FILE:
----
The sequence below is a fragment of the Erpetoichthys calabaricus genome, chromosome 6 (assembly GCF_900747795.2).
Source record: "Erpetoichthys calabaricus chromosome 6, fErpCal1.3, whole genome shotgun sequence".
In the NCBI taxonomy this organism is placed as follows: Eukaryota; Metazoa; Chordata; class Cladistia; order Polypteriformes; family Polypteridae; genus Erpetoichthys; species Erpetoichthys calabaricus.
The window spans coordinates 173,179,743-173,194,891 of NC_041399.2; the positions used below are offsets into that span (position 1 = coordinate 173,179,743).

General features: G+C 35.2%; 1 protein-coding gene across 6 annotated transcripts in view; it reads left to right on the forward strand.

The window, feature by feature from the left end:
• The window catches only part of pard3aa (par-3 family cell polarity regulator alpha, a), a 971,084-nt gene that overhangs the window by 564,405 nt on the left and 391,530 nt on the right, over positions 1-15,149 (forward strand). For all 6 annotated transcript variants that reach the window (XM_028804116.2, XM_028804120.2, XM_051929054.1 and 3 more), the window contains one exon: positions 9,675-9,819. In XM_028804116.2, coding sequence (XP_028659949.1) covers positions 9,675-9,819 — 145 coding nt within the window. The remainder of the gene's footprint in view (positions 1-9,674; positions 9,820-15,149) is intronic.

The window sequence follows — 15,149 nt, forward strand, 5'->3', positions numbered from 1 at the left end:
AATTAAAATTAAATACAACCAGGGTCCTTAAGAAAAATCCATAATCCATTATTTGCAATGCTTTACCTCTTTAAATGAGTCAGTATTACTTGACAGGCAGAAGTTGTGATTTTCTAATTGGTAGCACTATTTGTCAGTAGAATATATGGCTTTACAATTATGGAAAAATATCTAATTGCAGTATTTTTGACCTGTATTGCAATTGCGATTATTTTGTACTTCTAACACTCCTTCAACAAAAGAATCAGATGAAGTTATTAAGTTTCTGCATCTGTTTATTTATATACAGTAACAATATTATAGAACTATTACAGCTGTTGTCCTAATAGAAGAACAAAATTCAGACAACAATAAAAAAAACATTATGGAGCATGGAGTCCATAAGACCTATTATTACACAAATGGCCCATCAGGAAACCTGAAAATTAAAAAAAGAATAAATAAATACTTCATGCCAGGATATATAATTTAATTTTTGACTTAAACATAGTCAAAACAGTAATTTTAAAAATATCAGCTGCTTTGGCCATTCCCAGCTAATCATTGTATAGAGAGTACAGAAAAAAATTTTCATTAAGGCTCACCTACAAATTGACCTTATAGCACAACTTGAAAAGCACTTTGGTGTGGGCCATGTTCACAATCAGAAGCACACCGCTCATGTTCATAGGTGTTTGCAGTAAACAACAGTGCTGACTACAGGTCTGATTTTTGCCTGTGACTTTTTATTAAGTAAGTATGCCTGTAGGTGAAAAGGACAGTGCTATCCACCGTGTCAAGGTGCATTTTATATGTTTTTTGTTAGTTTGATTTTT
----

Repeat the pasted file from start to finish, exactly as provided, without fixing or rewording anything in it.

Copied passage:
The sequence below is a fragment of the Erpetoichthys calabaricus genome, chromosome 6 (assembly GCF_900747795.2).
Source record: "Erpetoichthys calabaricus chromosome 6, fErpCal1.3, whole genome shotgun sequence".
In the NCBI taxonomy this organism is placed as follows: Eukaryota; Metazoa; Chordata; class Cladistia; order Polypteriformes; family Polypteridae; genus Erpetoichthys; species Erpetoichthys calabaricus.
The window spans coordinates 173,179,743-173,194,891 of NC_041399.2; the positions used below are offsets into that span (position 1 = coordinate 173,179,743).

General features: G+C 35.2%; 1 protein-coding gene across 6 annotated transcripts in view; it reads left to right on the forward strand.

The window, feature by feature from the left end:
• The window catches only part of pard3aa (par-3 family cell polarity regulator alpha, a), a 971,084-nt gene that overhangs the window by 564,405 nt on the left and 391,530 nt on the right, over positions 1-15,149 (forward strand). For all 6 annotated transcript variants that reach the window (XM_028804116.2, XM_028804120.2, XM_051929054.1 and 3 more), the window contains one exon: positions 9,675-9,819. In XM_028804116.2, coding sequence (XP_028659949.1) covers positions 9,675-9,819 — 145 coding nt within the window. The remainder of the gene's footprint in view (positions 1-9,674; positions 9,820-15,149) is intronic.

The window sequence follows — 15,149 nt, forward strand, 5'->3', positions numbered from 1 at the left end:
AATTAAAATTAAATACAACCAGGGTCCTTAAGAAAAATCCATAATCCATTATTTGCAATGCTTTACCTCTTTAAATGAGTCAGTATTACTTGACAGGCAGAAGTTGTGATTTTCTAATTGGTAGCACTATTTGTCAGTAGAATATATGGCTTTACAATTATGGAAAAATATCTAATTGCAGTATTTTTGACCTGTATTGCAATTGCGATTATTTTGTACTTCTAACACTCCTTCAACAAAAGAATCAGATGAAGTTATTAAGTTTCTGCATCTGTTTATTTATATACAGTAACAATATTATAGAACTATTACAGCTGTTGTCCTAATAGAAGAACAAAATTCAGACAACAATAAAAAAAACATTATGGAGCATGGAGTCCATAAGACCTATTATTACACAAATGGCCCATCAGGAAACCTGAAAATTAAAAAAAGAATAAATAAATACTTCATGCCAGGATATATAATTTAATTTTTGACTTAAACATAGTCAAAACAGTAATTTTAAAAATATCAGCTGCTTTGGCCATTCCCAGCTAATCATTGTATAGAGAGTACAGAAAAAAATTTTCATTAAGGCTCACCTACAAATTGACCTTATAGCACAACTTGAAAAGCACTTTGGTGTGGGCCATGTTCACAATCAGAAGCACACCGCTCATGTTCATAGGTGTTTGCAGTAAACAACAGTGCTGACTACAGGTCTGATTTTTGCCTGTGACTTTTTATTAAGTAAGTATGCCTGTAGGTGAAAAGGACAGTGCTATCCACCGTGTCAAGGTGCATTTTATATGTTTTTTGTTAGTTTGATTTTT